The shortcomings of the current study are that we only included FNA specimens of palpable masses and not those of deep lesions that could have been aspirated using radiologic guidance. Although we used a 1.5-inch and occasionally a 2-inch needle, some of our nondiagnostic aspiration specimens were the result of the lesion being deeper than we could reach with these needles. In addition, we did not attempt during this period to review all soft tissue FNA biopsies diagnosed as sarcoma to determine the overall accuracy of the technique; we focused only on those aspiration samples designated as HGS. Moreover, we included 16 cases that could rightly be interpreted not as soft tissue tumors but as bone sarcomas presenting with soft tissue masses (8 osteosarcomas detected by FNA, 4 osteosarcomas diagnosed as HGS by FNA, and 4 osseous EWS [1 of which was misdiagnosed as lymphoma]). Because the diagnosis of a malignant bone tumor is often reasonably certain from its radiographic appearance alone, one could argue that FNA biopsy is merely a confirmatory test in this situation. As noted, our clinicians were more comfortable administering neoadjuvant chemotherapy without histopathologic confirmation for a bone sarcoma because 10 of 16 patients had either osteosarcoma or EWS diagnoses made by FNA before neoadjuvant chemotherapy.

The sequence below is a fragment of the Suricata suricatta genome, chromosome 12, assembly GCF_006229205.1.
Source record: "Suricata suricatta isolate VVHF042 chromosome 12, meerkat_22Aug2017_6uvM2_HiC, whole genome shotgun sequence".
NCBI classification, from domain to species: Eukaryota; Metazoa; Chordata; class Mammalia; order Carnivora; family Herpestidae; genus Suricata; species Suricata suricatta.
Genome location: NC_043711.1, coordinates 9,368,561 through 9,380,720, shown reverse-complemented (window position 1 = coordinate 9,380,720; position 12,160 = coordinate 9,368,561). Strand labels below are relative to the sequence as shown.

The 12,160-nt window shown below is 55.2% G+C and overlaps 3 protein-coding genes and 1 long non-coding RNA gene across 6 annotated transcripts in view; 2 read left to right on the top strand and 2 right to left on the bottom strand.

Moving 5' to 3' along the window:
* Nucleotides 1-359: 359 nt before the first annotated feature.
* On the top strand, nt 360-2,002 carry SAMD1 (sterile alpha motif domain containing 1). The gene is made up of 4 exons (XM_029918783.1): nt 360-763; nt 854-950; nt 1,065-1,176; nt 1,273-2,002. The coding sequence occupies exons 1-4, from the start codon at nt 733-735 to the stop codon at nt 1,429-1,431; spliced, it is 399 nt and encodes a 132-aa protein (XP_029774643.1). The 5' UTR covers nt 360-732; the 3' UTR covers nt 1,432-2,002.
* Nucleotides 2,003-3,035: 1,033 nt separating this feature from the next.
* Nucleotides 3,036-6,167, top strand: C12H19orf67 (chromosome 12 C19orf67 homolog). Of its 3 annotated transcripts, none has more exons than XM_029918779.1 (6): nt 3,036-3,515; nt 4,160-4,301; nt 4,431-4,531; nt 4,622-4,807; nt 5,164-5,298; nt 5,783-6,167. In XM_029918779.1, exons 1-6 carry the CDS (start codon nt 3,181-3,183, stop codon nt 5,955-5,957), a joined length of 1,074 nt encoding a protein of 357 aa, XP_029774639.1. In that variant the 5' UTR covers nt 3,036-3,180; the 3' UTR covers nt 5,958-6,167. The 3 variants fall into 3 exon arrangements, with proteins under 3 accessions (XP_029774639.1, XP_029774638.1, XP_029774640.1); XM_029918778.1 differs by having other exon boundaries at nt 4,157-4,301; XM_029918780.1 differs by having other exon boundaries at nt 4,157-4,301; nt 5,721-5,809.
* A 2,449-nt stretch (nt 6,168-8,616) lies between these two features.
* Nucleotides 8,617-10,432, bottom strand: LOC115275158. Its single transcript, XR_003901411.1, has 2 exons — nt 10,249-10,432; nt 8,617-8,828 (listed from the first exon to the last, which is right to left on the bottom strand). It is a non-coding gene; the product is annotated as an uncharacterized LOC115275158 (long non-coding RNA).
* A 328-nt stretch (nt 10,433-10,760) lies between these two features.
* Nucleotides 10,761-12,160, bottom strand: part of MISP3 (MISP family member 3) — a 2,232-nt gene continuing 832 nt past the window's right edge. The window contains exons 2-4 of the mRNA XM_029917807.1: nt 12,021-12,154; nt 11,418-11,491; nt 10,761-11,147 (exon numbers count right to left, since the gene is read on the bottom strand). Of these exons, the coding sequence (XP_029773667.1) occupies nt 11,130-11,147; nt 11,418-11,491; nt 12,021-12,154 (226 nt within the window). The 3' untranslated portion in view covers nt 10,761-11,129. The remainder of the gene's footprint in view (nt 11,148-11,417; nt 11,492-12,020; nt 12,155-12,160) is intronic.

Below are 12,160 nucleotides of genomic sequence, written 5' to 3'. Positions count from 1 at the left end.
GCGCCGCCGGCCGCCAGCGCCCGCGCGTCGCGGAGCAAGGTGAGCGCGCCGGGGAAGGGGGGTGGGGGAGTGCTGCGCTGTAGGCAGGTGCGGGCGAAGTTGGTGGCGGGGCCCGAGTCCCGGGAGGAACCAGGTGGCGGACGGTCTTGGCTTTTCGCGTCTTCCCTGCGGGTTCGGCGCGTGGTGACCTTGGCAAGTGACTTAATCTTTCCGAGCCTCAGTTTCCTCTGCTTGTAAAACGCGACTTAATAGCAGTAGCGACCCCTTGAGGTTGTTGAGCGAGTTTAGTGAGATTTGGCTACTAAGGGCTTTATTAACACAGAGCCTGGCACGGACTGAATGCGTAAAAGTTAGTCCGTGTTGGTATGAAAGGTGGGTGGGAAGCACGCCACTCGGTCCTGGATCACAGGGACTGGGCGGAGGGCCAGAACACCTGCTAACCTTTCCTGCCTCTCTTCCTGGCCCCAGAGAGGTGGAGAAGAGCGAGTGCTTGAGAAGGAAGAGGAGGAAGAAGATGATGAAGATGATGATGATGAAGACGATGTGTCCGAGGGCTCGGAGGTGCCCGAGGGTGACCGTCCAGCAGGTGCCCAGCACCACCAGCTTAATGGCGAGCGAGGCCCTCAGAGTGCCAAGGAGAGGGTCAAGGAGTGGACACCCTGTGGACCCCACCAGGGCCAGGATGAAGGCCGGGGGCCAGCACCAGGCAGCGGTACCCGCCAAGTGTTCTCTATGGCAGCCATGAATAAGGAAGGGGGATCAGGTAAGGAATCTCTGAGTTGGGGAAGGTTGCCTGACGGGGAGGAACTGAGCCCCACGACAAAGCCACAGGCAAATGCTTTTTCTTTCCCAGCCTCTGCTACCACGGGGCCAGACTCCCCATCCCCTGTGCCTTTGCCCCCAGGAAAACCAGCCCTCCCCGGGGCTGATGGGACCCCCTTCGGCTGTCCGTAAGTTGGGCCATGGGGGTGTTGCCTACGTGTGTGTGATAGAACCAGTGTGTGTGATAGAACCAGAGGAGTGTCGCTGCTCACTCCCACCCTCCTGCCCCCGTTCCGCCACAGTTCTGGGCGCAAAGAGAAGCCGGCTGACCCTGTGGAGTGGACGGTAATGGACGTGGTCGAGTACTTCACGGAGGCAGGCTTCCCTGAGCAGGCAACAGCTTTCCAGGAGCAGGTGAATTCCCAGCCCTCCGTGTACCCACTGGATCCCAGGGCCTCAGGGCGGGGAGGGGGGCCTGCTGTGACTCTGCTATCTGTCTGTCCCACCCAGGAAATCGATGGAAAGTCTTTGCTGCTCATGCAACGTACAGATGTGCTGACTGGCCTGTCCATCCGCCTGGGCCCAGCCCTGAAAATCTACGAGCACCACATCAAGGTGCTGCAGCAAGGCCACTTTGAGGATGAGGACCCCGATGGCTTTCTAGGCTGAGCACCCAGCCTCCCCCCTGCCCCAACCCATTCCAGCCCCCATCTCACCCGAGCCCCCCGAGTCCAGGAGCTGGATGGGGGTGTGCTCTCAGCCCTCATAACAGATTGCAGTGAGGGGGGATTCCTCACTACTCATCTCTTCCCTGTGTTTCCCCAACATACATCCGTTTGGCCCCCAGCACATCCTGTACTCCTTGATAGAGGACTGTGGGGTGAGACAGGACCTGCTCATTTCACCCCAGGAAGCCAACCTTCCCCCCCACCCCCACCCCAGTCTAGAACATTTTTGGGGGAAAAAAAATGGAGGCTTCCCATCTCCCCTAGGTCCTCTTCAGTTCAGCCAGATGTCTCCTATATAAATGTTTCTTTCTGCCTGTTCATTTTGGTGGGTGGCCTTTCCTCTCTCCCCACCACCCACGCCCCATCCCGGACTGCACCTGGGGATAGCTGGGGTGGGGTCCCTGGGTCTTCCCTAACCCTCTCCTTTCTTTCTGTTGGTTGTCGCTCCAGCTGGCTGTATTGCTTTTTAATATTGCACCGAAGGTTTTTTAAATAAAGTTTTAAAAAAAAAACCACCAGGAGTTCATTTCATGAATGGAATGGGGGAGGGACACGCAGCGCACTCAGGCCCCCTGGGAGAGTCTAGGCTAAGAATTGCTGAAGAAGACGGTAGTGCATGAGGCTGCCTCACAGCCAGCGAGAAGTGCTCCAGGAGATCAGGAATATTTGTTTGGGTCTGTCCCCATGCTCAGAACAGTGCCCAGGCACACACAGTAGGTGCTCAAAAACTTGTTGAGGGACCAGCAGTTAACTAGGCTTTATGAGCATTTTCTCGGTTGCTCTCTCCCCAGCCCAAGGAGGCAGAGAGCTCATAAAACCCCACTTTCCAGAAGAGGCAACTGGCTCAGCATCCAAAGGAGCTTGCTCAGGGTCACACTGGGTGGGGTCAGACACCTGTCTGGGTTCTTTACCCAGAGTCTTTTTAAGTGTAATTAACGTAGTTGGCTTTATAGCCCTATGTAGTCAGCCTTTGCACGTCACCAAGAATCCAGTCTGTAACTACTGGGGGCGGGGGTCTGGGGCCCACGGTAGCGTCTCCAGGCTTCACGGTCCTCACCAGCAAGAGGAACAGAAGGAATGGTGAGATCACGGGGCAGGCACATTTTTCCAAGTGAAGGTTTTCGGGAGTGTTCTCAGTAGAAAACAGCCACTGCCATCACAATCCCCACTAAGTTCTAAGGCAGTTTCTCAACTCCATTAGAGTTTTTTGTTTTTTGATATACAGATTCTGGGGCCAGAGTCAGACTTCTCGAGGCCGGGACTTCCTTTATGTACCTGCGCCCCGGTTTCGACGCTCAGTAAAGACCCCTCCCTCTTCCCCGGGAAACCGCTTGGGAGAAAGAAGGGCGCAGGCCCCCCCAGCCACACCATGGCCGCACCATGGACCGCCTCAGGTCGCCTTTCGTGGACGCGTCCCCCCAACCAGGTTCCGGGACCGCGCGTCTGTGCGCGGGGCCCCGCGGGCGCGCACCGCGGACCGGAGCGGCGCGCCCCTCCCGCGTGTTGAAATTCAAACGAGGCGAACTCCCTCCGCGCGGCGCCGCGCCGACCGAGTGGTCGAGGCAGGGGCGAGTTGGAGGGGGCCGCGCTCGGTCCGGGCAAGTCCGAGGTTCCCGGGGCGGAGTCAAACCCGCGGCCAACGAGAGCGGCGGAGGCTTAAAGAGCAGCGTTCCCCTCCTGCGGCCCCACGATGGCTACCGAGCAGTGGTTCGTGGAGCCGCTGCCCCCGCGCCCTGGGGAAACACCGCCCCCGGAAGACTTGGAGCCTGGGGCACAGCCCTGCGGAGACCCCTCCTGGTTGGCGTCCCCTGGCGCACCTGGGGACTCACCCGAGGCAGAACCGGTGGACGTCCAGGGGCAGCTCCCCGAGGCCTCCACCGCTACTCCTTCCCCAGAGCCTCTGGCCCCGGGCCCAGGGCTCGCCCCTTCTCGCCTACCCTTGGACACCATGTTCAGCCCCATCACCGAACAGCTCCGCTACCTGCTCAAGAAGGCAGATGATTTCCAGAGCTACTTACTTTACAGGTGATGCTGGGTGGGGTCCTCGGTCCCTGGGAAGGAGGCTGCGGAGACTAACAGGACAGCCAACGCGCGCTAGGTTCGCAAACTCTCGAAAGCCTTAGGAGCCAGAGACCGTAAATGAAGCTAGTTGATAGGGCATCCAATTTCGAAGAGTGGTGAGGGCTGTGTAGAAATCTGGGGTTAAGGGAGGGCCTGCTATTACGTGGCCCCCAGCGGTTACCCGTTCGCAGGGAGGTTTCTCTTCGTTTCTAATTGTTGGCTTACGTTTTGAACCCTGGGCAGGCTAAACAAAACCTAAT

In the current study, we reported a high success rate in the recognition of HGS using FNA biopsy. Although we have embraced the value of this technique, it should not be overstated. Cytologists without familiarity or the resources to make an accurate diagnosis may wish to avoid FNA in this circumstance or, alternatively, have the patient referred to the appropriate institution. Our experience leads us to believe that patients treated at specialty orthopedic centers with a high volume of these neoplasms can benefit from the incorporation of FNA by orthopedists into their practice.
We thank Dr. Gary Bos, former Chairman of Orthopedics, for his support and encouragement of the fine-needle aspiration service, and Cyril Fisher, MD, FRC Path, for his suggestions and critical review of the article.
- 3FletcherCDM, UnniKK, MertensF, editors. World Health Organization Classification of Tumours. Pathology and Genetics of Tumours of Soft Tissue and Bone. Lyon, France: IARC Press; 2002.
- 4The hazards of the biopsy, revisited. J Bone Joint Surg. 1996; 78-A: 656–663., , .
- 10Critical review on the role of fine needle aspiration in soft tissue tumors. Pathol Case Rev. 1998; 3: 111–117., .
- 16Concordance of histopathologic and cytologic grading in musculoskeletal sarcomas. Can grades obtained from analysis of the fine-needle aspirates serve as the basis for therapeutic decisions? Cancer. 2002; 96: 83–91., , , et al.